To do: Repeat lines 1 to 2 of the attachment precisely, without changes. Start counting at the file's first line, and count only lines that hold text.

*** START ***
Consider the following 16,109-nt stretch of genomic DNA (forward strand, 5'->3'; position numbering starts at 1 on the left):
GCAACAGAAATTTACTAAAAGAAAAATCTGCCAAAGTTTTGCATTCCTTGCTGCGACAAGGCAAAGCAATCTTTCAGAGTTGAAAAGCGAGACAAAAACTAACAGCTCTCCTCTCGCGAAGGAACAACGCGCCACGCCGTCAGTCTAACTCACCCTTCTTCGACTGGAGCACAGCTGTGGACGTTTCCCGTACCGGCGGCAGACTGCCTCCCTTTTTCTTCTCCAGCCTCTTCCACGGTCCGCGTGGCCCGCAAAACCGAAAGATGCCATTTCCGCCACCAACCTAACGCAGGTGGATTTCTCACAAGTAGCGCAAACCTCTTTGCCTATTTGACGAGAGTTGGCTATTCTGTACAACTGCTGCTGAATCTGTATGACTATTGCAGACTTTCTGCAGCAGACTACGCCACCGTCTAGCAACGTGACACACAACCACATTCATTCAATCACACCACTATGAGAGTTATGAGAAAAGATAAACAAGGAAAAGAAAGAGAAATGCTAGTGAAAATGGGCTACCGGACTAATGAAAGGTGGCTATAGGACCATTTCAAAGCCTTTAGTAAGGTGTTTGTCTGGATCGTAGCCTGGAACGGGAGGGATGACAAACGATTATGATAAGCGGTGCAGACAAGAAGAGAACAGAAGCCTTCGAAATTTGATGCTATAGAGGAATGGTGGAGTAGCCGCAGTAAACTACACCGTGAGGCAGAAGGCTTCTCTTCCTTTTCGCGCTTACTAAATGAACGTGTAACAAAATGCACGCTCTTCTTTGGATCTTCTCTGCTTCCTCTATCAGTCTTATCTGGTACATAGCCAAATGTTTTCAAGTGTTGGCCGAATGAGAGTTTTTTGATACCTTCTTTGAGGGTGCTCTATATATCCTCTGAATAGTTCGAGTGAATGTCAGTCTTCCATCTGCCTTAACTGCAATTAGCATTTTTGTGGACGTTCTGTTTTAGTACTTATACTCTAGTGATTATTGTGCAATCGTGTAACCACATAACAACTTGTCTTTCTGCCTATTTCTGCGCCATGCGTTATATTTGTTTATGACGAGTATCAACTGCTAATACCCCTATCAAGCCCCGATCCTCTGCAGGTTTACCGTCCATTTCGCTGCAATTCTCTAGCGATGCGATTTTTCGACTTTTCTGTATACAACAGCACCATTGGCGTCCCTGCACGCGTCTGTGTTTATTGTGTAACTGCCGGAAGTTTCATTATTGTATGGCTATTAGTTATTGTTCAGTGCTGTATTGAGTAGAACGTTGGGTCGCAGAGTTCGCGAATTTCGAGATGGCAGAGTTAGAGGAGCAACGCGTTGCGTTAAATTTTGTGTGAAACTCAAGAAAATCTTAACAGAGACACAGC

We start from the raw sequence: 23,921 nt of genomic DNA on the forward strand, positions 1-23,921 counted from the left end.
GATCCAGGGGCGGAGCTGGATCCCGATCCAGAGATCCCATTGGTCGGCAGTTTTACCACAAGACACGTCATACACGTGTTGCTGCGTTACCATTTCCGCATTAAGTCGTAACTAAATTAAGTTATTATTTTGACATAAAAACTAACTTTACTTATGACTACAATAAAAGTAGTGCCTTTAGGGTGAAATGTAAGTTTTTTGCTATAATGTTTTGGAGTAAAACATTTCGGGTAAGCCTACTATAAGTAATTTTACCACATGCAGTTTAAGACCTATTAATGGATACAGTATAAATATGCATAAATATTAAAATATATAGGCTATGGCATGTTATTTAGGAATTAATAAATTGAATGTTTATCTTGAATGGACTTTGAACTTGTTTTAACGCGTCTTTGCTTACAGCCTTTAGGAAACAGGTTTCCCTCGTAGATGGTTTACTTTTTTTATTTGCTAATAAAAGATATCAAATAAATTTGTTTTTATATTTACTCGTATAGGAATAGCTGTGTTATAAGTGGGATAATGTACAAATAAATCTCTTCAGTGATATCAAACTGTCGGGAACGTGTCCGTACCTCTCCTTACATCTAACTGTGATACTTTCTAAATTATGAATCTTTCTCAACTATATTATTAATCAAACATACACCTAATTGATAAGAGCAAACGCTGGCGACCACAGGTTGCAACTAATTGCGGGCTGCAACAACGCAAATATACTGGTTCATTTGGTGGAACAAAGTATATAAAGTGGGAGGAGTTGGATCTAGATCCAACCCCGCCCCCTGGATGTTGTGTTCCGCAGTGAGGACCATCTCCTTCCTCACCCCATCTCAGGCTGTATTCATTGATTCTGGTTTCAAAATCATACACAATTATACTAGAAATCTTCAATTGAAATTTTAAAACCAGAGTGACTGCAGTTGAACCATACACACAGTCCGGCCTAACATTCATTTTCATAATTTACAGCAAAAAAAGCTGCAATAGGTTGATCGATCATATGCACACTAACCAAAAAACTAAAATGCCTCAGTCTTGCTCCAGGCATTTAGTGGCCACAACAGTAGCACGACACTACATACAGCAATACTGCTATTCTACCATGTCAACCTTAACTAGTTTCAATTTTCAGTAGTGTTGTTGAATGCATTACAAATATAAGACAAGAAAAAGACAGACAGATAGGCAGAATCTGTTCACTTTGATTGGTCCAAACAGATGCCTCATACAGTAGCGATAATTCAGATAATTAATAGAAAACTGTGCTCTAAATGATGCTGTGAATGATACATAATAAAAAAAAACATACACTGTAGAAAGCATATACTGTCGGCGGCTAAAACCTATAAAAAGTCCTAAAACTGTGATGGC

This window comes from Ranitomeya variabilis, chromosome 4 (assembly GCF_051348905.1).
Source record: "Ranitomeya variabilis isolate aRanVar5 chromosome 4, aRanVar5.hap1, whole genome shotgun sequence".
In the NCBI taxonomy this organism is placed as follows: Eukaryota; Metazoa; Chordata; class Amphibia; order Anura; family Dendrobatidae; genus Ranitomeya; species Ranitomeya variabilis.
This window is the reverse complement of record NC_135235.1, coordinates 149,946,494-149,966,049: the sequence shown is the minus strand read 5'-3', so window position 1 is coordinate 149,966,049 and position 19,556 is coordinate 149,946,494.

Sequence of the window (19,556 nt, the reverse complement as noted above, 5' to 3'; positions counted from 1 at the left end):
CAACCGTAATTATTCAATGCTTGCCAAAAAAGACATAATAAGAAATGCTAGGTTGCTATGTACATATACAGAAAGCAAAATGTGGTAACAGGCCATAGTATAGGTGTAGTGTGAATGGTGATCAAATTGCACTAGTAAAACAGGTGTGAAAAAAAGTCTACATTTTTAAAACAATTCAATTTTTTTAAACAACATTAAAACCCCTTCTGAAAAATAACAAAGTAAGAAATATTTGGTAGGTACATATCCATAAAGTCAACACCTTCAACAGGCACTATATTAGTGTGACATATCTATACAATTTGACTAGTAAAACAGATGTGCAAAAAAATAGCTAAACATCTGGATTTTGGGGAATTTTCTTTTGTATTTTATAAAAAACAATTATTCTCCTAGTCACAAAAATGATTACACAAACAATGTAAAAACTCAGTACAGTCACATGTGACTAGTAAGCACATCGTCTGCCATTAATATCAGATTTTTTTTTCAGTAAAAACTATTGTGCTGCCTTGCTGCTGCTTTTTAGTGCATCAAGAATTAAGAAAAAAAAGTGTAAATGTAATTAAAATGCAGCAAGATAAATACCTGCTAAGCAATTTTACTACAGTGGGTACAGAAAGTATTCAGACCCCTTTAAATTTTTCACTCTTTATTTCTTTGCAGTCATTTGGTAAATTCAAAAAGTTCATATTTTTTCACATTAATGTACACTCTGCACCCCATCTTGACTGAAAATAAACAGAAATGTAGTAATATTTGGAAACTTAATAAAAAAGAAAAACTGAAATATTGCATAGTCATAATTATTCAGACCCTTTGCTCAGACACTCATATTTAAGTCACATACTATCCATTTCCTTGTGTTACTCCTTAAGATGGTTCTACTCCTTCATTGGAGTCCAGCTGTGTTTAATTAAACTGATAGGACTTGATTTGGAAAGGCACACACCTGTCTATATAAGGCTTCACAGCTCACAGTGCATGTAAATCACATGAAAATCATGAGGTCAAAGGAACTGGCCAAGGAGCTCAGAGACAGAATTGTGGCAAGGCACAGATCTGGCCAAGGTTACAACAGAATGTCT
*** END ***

Consider the following 16,109-nt stretch of genomic DNA (forward strand, 5'->3'; position numbering starts at 1 on the left):
GCAACAGAAATTTACTAAAAGAAAAATCTGCCAAAGTTTTGCATTCCTTGCTGCGACAAGGCAAAGCAATCTTTCAGAGTTGAAAAGCGAGACAAAAACTAACAGCTCTCCTCTCGCGAAGGAACAACGCGCCACGCCGTCAGTCTAACTCACCCTTCTTCGACTGGAGCACAGCTGTGGACGTTTCCCGTACCGGCGGCAGACTGCCTCCCTTTTTCTTCTCCAGCCTCTTCCACGGTCCGCGTGGCCCGCAAAACCGAAAGATGCCATTTCCGCCACCAACCTAACGCAGGTGGATTTCTCACAAGTAGCGCAAACCTCTTTGCCTATTTGACGAGAGTTGGCTATTCTGTACAACTGCTGCTGAATCTGTATGACTATTGCAGACTTTCTGCAGCAGACTACGCCACCGTCTAGCAACGTGACACACAACCACATTCATTCAATCACACCACTATGAGAGTTATGAGAAAAGATAAACAAGGAAAAGAAAGAGAAATGCTAGTGAAAATGGGCTACCGGACTAATGAAAGGTGGCTATAGGACCATTTCAAAGCCTTTAGTAAGGTGTTTGTCTGGATCGTAGCCTGGAACGGGAGGGATGACAAACGATTATGATAAGCGGTGCAGACAAGAAGAGAACAGAAGCCTTCGAAATTTGATGCTATAGAGGAATGGTGGAGTAGCCGCAGTAAACTACACCGTGAGGCAGAAGGCTTCTCTTCCTTTTCGCGCTTACTAAATGAACGTGTAACAAAATGCACGCTCTTCTTTGGATCTTCTCTGCTTCCTCTATCAGTCTTATCTGGTACATAGCCAAATGTTTTCAAGTGTTGGCCGAATGAGAGTTTTTTGATACCTTCTTTGAGGGTGCTCTATATATCCTCTGAATAGTTCGAGTGAATGTCAGTCTTCCATCTGCCTTAACTGCAATTAGCATTTTTGTGGACGTTCTGTTTTAGTACTTATACTCTAGTGATTATTGTGCAATCGTGTAACCACATAACAACTTGTCTTTCTGCCTATTTCTGCGCCATGCGTTATATTTGTTTATGACGAGTATCAACTGCTAATACCCCTATCAAGCCCCGATCCTCTGCAGGTTTACCGTCCATTTCGCTGCAATTCTCTAGCGATGCGATTTTTCGACTTTTCTGTATACAACAGCACCATTGGCGTCCCTGCACGCGTCTGTGTTTATTGTGTAACTGCCGGAAGTTTCATTATTGTATGGCTATTAGTTATTGTTCAGTGCTGTATTGAGTAGAACGTTGGGTCGCAGAGTTCGCGAATTTCGAGATGGCAGAGTTAGAGGAGCAACGCGTTGCGTTAAATTTTGTGTGAAACTCAAGAAAATCTTAACAGAGACACAGC